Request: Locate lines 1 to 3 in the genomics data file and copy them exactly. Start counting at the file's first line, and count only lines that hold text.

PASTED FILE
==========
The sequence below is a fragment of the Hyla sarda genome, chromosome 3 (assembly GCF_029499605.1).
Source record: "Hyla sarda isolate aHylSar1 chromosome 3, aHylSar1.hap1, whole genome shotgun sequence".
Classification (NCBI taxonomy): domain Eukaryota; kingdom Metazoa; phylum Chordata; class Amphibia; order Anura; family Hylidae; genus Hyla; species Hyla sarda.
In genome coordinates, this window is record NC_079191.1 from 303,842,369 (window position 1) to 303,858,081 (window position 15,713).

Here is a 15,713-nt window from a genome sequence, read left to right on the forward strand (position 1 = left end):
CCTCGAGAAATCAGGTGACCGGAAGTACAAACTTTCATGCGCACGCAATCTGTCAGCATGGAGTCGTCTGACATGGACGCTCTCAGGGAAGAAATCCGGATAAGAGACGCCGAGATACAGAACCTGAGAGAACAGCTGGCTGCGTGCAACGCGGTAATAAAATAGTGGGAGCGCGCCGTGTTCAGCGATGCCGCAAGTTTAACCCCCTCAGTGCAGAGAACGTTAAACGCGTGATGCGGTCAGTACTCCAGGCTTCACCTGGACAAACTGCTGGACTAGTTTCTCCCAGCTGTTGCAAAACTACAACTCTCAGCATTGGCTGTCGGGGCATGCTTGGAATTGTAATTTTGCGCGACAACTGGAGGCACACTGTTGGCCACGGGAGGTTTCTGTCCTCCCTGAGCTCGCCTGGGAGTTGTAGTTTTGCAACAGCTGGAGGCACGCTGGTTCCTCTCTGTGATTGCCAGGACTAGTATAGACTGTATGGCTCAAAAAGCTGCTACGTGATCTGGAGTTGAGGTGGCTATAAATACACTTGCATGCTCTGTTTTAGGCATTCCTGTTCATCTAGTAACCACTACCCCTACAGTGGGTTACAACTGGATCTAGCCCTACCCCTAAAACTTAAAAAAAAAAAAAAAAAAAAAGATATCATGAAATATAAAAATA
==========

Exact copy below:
The sequence below is a fragment of the Hyla sarda genome, chromosome 3 (assembly GCF_029499605.1).
Source record: "Hyla sarda isolate aHylSar1 chromosome 3, aHylSar1.hap1, whole genome shotgun sequence".
Classification (NCBI taxonomy): domain Eukaryota; kingdom Metazoa; phylum Chordata; class Amphibia; order Anura; family Hylidae; genus Hyla; species Hyla sarda.